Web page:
Making federated data more discoverable
The Department for Environment, Food and Rural Affairs (DEFRA) is a UK government department responsible for safeguarding our natural environment, supporting our food and farming industry and sustaining a thriving economy. They have around 3,500 staff, including policy makers, scientists and research specialists, based in London, Bristol, York and other offices throughout England.
Defra is a ministerial department supported by 33 agencies and public bodies. Managing data between and across these various departments is challenging and Defra had a strategic issue with data visibility: there was no single system for handling data across constituent agencies, and searching for and being able to effectively use different data sets between departments was incredibly difficult.
The central Data and Information team wanted to help staff find data more easily from across the entire Defra estate. As a secondary goal, they were also keen to highlight problems with data (such as quality issues) to shape future work.
Register Dynamics was asked to help find and build a solution these challenges.
How we helped
Alongside a multidisciplinary team, drawing on the expertise of a product manager, delivery manager, lead developer, business analyst, user researcher and UX designer, we designed and built an internal data catalogue.
This mixed team of contractors and civil servants ran using an agile sprint-based model and a Kanban board to track progress. Between development sprints we held planning and retrospective sessions, which included several Defra stakeholders. These show-and-tell sessions encouraged the sharing of knowledge and progress, and enabled interested staff to be involved throughout.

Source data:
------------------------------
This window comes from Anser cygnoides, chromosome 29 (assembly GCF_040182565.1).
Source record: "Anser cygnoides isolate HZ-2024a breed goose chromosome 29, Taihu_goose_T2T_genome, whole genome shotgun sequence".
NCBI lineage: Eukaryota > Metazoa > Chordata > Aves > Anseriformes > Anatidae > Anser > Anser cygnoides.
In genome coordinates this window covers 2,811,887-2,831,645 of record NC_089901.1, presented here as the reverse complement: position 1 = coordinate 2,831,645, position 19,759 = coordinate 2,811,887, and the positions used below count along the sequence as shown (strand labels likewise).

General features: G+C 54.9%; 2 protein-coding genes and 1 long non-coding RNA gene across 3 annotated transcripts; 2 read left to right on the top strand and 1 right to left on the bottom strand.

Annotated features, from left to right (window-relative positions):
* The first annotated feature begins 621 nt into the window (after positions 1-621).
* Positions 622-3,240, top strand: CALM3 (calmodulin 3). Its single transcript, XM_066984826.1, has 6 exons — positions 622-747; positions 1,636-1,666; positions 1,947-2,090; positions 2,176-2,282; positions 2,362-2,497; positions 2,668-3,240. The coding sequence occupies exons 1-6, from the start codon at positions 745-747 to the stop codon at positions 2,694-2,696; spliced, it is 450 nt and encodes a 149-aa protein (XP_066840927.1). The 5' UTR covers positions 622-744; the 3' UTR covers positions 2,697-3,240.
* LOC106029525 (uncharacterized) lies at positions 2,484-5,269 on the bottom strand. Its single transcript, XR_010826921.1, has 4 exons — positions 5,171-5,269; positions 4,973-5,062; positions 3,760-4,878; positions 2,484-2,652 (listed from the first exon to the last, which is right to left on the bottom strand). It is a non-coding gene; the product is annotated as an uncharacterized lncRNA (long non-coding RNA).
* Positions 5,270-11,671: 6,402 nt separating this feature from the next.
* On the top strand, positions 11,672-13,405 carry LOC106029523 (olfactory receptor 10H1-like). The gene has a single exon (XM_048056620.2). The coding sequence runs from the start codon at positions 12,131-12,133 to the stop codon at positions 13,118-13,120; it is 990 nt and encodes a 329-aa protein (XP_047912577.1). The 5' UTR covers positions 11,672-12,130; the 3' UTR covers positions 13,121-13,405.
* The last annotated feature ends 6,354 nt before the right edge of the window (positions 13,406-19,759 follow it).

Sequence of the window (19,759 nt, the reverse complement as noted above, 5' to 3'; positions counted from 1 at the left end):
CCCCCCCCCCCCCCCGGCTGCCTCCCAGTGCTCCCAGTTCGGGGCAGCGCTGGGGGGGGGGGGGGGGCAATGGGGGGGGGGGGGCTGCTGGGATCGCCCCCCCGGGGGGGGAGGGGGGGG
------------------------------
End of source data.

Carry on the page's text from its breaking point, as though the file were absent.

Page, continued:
With this insight, we developed a prototype for a metadata catalogue which all departments would have access to. This new data catalogue offers domain-specific search experiences and various dataset visualisation features. It was developed using CKAN and GDS design patterns. Our use of well-supported open software delivered rapid value without needing expensive suppliers.
It was further refined with the help of iterative user testing. We extended the design to show the most helpful information in search results and to harvest more locations, including Sharepoint, to provide better search coverage. We also designed integration with an Azure single sign-on service to make authentication easy.
We also established that to make finding data easier we would need to improve data publishing across the organisation. So, we helped to develop and promote consistent data standards for metadata and schemas. We designed new interfaces and tools to enable publishers to create better metadata and our publishing colleagues worked with us to share best practice.
We also ran a Discovery that researched the needs of authoritative data publishers and consumers. Here, we explored both the data finding needs of policy teams and the approach into linked data, as well as the issues and challenges currently being experienced and identified areas for potential improvement. From this insight, we developed a roadmap and model for increasing the maturity of Defra’s linked reference data use.
The centralised metadata catalogue continues to be highly regarded by the business and policy teams. We were praised across the business for focusing on real users and for the easy search experience that the data catalogue offers.
Our support and technical recommendations have also been well received and have helped to enhance data visibility and the overall data management strategy across the organisation. Our research laid the groundwork for further improvement on data governance and management.